“Better to fight and fall than to live without hope.” -Norse mythology

Shaolin monks

Bodhidharma was a fabled Buddhist monk who lived during the 5th and 6th centuries, and is traditionally credited with being the transmitter of Buddhism to China and its first Chinese patriarch (though there’s little evidence to support such.) According to Chinese legend, he began the physical training of the monks of Shaolin temple in Henan province, that led to the creation of Shaolin kung fu which is practiced to this day. It combines Ch’an philosophy and the strict discipline of martial art mastery whereby the monks, some of whom may enter the mastery at the tender age of three, use Qi Gong and a special method of breathing with the lower body to transform their bodies into armor, which in turn allows them to withstand powerful blows, including those from dangerous and sometimes sharp objects. Using meditation techniques, they learn how to control their energy force known as Chi which takes incredible discipline and awareness and thus by cultivating their inner calmness, they are able to ward off mental, physical, and emotional stress and injury.

While Shaolin monks seem to achieve the impossible, they have simply developed their minds and bodies in ways that allow them to perform extraordinary feats of mental and physical strength by tapping into their internal energy and physical conditioning. Predominantly a discipline for the mind and body, detailed 16th century sources confirm that in 1553, Wan Biao, Vice Chief of the Nanjing Chief Military Commission, initiated the conscription of warrior monks to fight off pirates who raided China’s eastern and south eastern coasts on an unprecedented scale. The monks participated in at least four battles and on 21st July 1553, 120 warrior monks led by the Shaolin monk Tianyuan defeated a group of pirates chasing the survivors over ten days and twenty miles. The pirates suffered over one hundred casualties and the monks only four.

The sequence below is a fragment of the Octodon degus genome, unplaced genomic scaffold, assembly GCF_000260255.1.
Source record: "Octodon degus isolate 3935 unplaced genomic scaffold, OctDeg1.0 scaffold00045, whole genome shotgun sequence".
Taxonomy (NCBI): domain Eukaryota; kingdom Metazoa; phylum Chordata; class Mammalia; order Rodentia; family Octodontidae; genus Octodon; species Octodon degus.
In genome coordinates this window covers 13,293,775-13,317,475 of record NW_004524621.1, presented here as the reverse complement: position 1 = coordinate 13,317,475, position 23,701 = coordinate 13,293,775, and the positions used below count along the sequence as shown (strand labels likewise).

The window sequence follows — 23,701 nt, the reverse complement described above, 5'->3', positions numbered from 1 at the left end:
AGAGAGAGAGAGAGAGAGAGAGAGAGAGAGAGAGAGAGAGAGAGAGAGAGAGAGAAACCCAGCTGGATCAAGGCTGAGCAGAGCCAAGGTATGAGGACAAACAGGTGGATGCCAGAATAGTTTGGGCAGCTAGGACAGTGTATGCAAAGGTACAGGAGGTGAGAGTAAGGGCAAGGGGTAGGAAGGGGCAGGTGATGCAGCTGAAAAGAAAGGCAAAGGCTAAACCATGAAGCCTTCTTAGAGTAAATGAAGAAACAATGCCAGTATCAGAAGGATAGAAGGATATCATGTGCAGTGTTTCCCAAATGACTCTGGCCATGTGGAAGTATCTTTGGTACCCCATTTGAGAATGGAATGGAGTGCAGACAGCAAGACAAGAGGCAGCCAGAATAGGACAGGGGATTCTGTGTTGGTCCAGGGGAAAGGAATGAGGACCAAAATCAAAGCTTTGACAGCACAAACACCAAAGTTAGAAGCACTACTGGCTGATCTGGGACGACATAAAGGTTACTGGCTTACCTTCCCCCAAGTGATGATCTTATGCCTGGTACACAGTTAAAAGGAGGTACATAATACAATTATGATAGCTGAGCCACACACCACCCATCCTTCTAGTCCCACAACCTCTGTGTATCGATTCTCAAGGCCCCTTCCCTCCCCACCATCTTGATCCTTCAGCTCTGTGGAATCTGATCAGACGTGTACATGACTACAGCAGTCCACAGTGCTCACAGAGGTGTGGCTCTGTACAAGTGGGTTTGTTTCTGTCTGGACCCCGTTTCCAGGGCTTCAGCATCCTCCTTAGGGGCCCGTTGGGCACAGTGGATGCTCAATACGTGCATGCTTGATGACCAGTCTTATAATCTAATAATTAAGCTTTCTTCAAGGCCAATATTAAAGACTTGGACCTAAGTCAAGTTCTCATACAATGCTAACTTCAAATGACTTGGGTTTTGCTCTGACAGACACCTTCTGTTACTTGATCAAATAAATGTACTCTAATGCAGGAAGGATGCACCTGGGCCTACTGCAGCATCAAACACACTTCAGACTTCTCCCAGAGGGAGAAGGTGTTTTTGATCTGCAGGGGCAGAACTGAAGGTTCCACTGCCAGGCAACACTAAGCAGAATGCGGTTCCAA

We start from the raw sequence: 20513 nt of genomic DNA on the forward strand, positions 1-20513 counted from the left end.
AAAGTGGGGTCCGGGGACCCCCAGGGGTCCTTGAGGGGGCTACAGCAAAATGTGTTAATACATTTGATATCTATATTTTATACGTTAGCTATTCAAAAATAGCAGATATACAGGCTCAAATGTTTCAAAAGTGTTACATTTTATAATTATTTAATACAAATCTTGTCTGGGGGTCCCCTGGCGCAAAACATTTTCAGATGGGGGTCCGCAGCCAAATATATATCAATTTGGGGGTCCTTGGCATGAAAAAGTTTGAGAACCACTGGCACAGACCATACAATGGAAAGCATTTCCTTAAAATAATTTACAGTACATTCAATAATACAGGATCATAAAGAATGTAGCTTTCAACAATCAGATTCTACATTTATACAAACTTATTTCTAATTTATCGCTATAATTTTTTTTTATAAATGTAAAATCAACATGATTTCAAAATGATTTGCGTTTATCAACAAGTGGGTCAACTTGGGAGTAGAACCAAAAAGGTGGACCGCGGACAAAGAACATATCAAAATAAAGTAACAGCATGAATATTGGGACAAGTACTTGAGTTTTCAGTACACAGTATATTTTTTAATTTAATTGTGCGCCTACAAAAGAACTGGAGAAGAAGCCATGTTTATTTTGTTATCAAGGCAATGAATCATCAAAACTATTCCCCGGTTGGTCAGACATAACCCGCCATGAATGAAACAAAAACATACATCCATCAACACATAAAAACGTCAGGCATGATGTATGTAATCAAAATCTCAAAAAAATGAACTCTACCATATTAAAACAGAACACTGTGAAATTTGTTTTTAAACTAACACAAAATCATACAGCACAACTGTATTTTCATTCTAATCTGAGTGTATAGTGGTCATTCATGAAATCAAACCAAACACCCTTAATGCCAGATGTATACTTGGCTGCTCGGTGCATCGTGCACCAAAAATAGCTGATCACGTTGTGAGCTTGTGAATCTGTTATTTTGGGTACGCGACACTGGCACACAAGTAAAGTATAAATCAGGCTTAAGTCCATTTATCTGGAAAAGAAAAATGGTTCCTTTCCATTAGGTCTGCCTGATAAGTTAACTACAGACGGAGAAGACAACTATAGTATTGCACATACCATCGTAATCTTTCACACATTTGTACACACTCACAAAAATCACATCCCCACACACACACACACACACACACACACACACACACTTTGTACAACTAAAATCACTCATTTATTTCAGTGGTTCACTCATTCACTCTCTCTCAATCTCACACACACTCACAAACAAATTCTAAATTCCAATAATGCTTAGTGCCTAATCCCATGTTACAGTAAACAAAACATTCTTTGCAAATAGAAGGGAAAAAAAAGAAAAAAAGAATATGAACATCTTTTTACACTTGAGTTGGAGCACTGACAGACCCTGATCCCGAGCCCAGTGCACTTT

“A Buddha is someone who finds freedom in good fortune and bad.” Bodhidharma


Although not known as physical warriors (except for Marcus Aurelius who was engaged in warfare when he wrote ‘Meditations’) the Stoics were warriors of the philosophical battlefields of the mind.

Stoicism is a school of Hellenistic philosophy founded in Athens, Greece, by Zeno of Citium, in the early 3rd century BC and flourished in both the Roman and Greek world until the 3rd century AD. It is a philosophy of personal virtue and ethics informed by a system of logic and its views on living in accordance to the natural world. The Stoics identified the path to ‘eudaimonia’ (literally translated as ‘good spirit’- commonly translated as ‘happiness’ or ‘welfare’) as being one of asserting the practice of cardinal virtues and espoused that external things such as health, wealth, and pleasure are not good nor bad in themselves but have value as material for virtue to act upon. The Stoics also held that certain destructive emotions resulted from errors of judgement and believed that people should aim to maintain a will that is in accordance with nature. They saw that the best indication of an individual’s philosophy was not what a person said but how a person behaved. Believing that ‘virtue is sufficient for happiness’, the more contemporarily well known Stoics such as Seneca, Epictetus and perhaps the Stoic superstar, Emperor of Rome, Marcus Aurelius, believed that it was (and remains) essential to live wisely, keeping a calm and rational mind, refusing to be cast down, alarmed or have one’s peace disturbed over things for which we have no control. And in recent years, the quotes of Stoicism has taken front seat as go-to guidance for ‘keeping calm and carrying on.’

If you are distressed by anything external, the pain is not due to the thing itself, but to your estimate of it: and this you have power to revoke at any moment.” -Marcus Aurelius